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PrenataL Screening Program

A scientist holds test tube in a laboratoryWhat Happens to my Blood Sample after Prenatal Screening?

Whether to support research is your choice

When you give blood to the PNS Program, it can be used in research to prevent birth defects. The PNS Program is part of the Genetic Disease Screening Program (GDSP).

GDSP collects information on birth defects and is recognized as a model for birth defects tracking (surveillance). It stores blood samples and may use them to help approved researchers study the causes of birth defects and other childhood health problems.

GDSP is part of the California Department of Public Health (CDPH). CDPH must approve all research studies that use any blood samples collected by the PNS Program. CDPH follows all state and federal confidentiality and privacy laws. This means that any patient-identifying information will not be released for any research studies. 

How to say no to the use of your blood sample for research

You can request that your blood sample not be used for research when you sign the consent-to-screen form . You can do this by asking your prenatal care provider to check the required box on the consent form.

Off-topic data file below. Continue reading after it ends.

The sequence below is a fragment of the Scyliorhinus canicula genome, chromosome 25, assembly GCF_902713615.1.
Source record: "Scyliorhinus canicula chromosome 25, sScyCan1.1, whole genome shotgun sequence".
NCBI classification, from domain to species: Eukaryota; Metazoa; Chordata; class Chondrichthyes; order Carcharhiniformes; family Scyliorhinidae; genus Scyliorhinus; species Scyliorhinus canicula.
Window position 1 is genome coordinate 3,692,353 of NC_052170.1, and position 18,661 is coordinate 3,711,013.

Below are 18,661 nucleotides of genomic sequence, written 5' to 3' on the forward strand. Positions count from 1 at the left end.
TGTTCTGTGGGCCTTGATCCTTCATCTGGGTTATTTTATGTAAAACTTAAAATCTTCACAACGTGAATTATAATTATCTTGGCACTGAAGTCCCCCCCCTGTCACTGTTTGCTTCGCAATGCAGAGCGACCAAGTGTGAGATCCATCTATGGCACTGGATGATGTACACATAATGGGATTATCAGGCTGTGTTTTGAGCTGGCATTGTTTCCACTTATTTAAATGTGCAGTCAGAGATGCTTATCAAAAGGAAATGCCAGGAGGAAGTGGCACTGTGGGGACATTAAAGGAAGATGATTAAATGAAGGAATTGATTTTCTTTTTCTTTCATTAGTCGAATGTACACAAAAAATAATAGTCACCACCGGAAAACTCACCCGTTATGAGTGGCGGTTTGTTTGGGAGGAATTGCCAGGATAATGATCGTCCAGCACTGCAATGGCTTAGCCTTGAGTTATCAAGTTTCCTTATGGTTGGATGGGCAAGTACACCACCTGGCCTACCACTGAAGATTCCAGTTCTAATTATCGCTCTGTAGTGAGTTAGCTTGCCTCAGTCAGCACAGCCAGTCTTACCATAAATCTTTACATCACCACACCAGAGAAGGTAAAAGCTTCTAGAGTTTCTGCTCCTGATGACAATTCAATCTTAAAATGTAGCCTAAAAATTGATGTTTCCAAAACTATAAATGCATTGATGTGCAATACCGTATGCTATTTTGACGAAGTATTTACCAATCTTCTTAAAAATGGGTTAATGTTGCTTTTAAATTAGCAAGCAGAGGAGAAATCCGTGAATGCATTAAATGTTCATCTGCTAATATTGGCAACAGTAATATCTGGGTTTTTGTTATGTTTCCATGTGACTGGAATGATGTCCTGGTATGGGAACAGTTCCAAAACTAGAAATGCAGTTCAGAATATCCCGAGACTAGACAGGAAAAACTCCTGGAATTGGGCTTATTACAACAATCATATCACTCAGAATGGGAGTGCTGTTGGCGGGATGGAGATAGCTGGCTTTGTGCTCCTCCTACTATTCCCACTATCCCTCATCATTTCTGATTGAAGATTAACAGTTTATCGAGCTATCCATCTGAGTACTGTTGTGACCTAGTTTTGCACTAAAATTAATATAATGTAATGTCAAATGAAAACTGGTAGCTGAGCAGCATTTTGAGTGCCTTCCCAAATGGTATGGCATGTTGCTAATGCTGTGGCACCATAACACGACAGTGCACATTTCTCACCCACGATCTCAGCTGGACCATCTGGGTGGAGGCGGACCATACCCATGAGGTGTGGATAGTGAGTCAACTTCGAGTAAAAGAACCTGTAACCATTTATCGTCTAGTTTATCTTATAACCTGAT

If you say “no” to using your blood sample for research, the sample will be destroyed after your screening result is complete and reported to your prenatal care provider. Saying no to research will not affect your health care or screening results in any way.

California law does not allow the use of screening results by insurance companies or employers to discriminate against an individual. If you believe that you have experienced discrimination because of prenatal screening, report it to the Division Chief of the Genetic Disease Screening Program at the following mailing address or email address:

California Department of Public Health
Division Chief, Genetic Disease Screening Program
Prenatal Screening Program
850 Marina Bay Parkway, F175
Richmond, CA 94804
PNS@cdph.ca.gov

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